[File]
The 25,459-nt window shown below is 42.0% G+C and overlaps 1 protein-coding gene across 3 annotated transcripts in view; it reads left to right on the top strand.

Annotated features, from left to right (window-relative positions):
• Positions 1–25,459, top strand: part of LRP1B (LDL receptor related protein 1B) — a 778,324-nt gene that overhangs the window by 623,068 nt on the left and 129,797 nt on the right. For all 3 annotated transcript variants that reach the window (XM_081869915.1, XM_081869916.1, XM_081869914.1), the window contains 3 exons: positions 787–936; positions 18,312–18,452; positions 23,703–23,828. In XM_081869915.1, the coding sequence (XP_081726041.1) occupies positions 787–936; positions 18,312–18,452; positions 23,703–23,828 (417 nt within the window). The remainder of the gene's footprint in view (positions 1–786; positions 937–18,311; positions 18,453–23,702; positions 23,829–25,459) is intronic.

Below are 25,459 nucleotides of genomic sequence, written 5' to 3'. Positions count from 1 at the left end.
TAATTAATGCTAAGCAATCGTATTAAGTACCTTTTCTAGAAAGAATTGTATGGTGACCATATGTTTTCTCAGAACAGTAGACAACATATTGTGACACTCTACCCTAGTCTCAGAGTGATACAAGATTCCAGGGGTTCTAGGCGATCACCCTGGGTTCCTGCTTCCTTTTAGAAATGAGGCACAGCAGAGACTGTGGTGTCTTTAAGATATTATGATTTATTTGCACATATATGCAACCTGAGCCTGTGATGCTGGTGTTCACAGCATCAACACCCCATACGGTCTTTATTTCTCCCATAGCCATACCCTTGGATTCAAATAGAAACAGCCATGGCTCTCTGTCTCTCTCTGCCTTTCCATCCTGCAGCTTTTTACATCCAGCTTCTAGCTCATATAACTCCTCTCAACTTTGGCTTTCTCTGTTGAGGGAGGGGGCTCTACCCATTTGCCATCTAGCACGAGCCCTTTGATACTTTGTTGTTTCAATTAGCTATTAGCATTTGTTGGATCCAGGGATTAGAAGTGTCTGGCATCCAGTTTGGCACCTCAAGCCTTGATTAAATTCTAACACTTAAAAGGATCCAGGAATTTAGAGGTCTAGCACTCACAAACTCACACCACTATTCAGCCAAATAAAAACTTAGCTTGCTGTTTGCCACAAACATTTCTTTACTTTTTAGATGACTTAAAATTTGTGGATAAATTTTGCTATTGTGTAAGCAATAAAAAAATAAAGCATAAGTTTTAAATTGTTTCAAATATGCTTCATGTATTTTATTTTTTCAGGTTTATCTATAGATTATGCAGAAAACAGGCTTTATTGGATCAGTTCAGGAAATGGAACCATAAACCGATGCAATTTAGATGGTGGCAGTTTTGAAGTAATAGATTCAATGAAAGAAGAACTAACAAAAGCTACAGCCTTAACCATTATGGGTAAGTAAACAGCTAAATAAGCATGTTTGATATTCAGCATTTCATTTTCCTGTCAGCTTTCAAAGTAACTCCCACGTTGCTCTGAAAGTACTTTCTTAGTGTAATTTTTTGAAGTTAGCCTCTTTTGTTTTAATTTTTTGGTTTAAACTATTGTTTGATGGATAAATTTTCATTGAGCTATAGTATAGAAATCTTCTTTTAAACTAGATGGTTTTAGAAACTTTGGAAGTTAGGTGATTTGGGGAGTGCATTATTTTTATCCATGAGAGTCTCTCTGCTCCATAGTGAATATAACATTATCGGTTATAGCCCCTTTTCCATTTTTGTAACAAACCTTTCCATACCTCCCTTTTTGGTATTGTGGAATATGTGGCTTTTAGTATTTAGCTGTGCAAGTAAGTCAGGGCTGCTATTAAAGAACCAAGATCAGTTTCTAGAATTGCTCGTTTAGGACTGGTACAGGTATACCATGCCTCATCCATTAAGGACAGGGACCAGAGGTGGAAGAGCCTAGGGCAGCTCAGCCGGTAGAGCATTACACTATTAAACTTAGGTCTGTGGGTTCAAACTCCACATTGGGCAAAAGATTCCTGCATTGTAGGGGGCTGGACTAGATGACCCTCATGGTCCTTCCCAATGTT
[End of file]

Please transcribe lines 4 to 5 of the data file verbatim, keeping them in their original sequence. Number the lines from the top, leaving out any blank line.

Below are 25,459 nucleotides of genomic sequence, written 5' to 3'. Positions count from 1 at the left end.
TAATTAATGCTAAGCAATCGTATTAAGTACCTTTTCTAGAAAGAATTGTATGGTGACCATATGTTTTCTCAGAACAGTAGACAACATATTGTGACACTCTACCCTAGTCTCAGAGTGATACAAGATTCCAGGGGTTCTAGGCGATCACCCTGGGTTCCTGCTTCCTTTTAGAAATGAGGCACAGCAGAGACTGTGGTGTCTTTAAGATATTATGATTTATTTGCACATATATGCAACCTGAGCCTGTGATGCTGGTGTTCACAGCATCAACACCCCATACGGTCTTTATTTCTCCCATAGCCATACCCTTGGATTCAAATAGAAACAGCCATGGCTCTCTGTCTCTCTCTGCCTTTCCATCCTGCAGCTTTTTACATCCAGCTTCTAGCTCATATAACTCCTCTCAACTTTGGCTTTCTCTGTTGAGGGAGGGGGCTCTACCCATTTGCCATCTAGCACGAGCCCTTTGATACTTTGTTGTTTCAATTAGCTATTAGCATTTGTTGGATCCAGGGATTAGAAGTGTCTGGCATCCAGTTTGGCACCTCAAGCCTTGATTAAATTCTAACACTTAAAAGGATCCAGGAATTTAGAGGTCTAGCACTCACAAACTCACACCACTATTCAGCCAAATAAAAACTTAGCTTGCTGTTTGCCACAAACATTTCTTTACTTTTTAGATGACTTAAAATTTGTGGATAAATTTTGCTATTGTGTAAGCAATAAAAAAATAAAGCATAAGTTTTAAATTGTTTCAAATATGCTTCATGTATTTTATTTTTTCAGGTTTATCTATAGATTATGCAGAAAACAGGCTTTATTGGATCAGTTCAGGAAATGGAACCATAAACCGATGCAATTTAGATGGTGGCAGTTTTGAAGTAATAGATTCAATGAAAGAAGAACTAACAAAAGCTACAGCCTTAACCATTATGGGTAAGTAAACAGCTAAATAAGCATGTTTGATATTCAGCATTTCATTTTCCTGTCAGCTTTCAAAGTAACTCCCACGTTGCTCTGAAAGTACTTTCTTAGTGTAATTTTTTGAAGTTAGCCTCTTTTGTTTTAATTTTTTGGTTTAAACTATTGTTTGATGGATAAATTTTCATTGAGCTATAGTATAGAAATCTTCTTTTAAACTAGATGGTTTTAGAAACTTTGGAAGTTAGGTGATTTGGGGAGTGCATTATTTTTATCCATGAGAGTCTCTCTGCTCCATAGTGAATATAACATTATCGGTTATAGCCCCTTTTCCATTTTTGTAACAAACCTTTCCATACCTCCCTTTTTGGTATTGTGGAATATGTGGCTTTTAGTATTTAGCTGTGCAAGTAAGTCAGGGCTGCTATTAAAGAACCAAGATCAGTTTCTAGAATTGCTCGTTTAGGACTGGTACAGGTATACCATGCCTCATCCATTAAGGACAGGGACCAGAGGTGGAAGAGCCTAGGGCAGCTCAGCCGGTAGAGCATTACACTATTAAACTTAGGTCTGTGGGTTCAAACTCCACATTGGGCAAAAGATTCCTGCATTGTAGGGGGCTGGACTAGATGACCCTCATGGTCCTTCCCAATGTT